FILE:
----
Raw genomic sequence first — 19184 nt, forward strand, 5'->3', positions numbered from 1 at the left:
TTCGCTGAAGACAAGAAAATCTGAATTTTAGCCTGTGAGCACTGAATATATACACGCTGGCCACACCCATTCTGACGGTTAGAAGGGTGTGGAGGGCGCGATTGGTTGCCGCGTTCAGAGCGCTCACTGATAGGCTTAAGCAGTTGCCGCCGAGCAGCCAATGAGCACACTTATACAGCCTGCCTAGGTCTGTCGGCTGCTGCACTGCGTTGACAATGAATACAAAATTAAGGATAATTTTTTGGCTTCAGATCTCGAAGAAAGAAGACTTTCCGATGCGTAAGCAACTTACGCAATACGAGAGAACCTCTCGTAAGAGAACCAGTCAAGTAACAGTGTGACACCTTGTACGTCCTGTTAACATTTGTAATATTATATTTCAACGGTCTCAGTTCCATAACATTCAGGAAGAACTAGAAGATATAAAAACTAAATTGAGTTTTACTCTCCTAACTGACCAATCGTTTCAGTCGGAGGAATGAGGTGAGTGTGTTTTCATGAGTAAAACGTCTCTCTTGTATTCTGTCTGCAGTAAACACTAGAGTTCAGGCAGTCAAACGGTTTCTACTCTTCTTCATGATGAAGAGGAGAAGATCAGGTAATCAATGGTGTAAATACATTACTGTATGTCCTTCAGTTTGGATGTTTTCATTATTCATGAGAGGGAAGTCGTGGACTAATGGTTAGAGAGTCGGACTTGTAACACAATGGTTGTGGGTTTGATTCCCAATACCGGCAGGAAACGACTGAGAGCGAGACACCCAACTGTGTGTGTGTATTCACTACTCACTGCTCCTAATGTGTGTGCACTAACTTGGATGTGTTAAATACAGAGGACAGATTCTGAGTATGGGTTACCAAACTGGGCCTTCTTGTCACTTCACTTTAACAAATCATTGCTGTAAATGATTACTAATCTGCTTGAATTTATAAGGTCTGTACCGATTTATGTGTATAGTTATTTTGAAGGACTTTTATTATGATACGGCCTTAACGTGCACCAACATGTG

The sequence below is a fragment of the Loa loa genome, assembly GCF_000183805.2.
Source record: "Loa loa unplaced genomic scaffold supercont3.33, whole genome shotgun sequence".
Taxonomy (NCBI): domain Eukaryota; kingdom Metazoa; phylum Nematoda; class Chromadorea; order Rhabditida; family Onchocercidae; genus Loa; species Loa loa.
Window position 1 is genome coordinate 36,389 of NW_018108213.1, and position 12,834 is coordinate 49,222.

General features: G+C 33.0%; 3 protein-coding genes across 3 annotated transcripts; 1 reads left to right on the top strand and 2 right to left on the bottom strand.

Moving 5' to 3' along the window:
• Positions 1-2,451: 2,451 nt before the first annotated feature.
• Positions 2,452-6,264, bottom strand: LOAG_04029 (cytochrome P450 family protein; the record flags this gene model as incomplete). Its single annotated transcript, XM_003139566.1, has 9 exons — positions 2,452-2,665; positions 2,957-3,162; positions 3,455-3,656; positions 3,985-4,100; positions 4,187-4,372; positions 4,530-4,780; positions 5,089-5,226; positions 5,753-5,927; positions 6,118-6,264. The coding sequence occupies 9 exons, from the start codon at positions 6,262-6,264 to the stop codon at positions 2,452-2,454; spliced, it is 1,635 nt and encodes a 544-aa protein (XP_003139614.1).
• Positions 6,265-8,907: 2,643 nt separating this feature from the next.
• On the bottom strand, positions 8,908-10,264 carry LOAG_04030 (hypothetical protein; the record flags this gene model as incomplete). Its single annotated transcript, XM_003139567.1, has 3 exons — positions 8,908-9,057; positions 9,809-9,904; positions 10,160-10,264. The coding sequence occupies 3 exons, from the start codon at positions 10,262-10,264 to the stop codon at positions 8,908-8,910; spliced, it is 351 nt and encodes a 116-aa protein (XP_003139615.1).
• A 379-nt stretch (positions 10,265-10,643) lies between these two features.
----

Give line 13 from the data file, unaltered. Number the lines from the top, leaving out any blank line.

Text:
• A 379-nt stretch (positions 10,265-10,643) lies between these two features.